NICOLA Sturgeon has welcomed Emmanuel Macron’s victory in the French presidential election.

The First Minister hailed their shared belief in “European values” after the president comfortably defeated far-right challenger Marine Le Pen.

A message posted on Sturgeon’s official Twitter account reads: "I am delighted that the governments of Scotland and France will continue to work together in close collaboration on the mutual issues facing our two countries – such as climate change, bio diversity and our European values.”

She joined leaders across the world in congratulating Macron, with many breathing a sigh of relief that his populist rival was defeated.

“Democracy wins, Europe wins,” said Spanish prime minister Pedro Sanchez.

“Together we will make France and Europe advance,” tweeted European Commission President Ursula von der Leyen.

Italian Premier Mario Draghi hailed Macron’s victory as “splendid news for all of Europe” and a boost to the EU “being a protagonist in the greatest challenges of our times, starting with the war in Ukraine”.

Boris Johnson, whose government has clashed with Macron’s over immigration and fishing rights in recent years, also congratulated the French leader.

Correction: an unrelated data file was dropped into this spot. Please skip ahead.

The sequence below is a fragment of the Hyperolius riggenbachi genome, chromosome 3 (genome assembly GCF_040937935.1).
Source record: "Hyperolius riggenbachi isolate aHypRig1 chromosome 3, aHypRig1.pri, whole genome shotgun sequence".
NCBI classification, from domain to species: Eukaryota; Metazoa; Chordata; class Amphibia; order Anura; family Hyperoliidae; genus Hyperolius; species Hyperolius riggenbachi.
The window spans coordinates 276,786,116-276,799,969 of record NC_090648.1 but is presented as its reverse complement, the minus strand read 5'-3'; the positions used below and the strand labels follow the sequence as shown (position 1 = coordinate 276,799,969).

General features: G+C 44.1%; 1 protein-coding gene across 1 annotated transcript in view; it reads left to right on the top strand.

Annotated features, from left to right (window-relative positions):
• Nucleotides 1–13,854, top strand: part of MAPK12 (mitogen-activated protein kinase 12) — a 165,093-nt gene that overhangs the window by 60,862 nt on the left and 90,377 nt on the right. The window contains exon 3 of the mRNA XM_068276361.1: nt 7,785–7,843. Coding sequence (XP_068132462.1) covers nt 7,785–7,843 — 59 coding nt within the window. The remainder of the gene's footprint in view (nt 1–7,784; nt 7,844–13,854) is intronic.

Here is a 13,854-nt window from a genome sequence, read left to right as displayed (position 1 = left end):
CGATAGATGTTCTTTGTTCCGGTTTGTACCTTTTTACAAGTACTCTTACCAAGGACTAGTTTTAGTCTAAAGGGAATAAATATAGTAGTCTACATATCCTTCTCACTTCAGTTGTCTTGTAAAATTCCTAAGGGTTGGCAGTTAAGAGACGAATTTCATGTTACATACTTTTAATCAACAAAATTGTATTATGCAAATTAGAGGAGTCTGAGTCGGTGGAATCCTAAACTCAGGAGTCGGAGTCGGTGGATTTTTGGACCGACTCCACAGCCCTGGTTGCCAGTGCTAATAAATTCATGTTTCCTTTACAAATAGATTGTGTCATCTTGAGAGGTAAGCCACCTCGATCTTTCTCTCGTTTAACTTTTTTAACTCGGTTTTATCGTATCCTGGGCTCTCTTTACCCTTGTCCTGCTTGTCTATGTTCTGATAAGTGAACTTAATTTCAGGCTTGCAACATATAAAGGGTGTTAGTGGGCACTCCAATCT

“France is one of our closest and most important allies,” he tweeted. “I look forward to continuing to work together on the issues which matter most to our two countries and to the world.”

US president Joe Biden added: “France is our oldest ally and a key partner in addressing global challenges. I look forward to our continued close cooperation — including on supporting Ukraine, defending democracy, and countering climate change.”

Macron won with 58.5% of the vote to Ms Le Pen’s 41.5% — significantly closer than when they first faced off in 2017.

He is the first French president in 20 years to win re-election, since incumbent Jacques Chirac trounced Le Pen’s father in 2002.

Le Pen called her results “a shining victory,” saying that “in this defeat, I can’t help but feel a form of hope”.

Breaking through the threshold of 40% of the vote is unprecedented for the French far-right. Le Pen was beaten 66% to 34% by Macron in 2017 and her father got less than 20% against Mr Chirac.

She and left-wing leader Jean-Luc Melenchon, one of 10 candidates eliminated in the first round on April 10, both quickly pitched forward on Sunday night to France’s legislative election in June, urging voters to give them a parliamentary majority to hamstring Macron.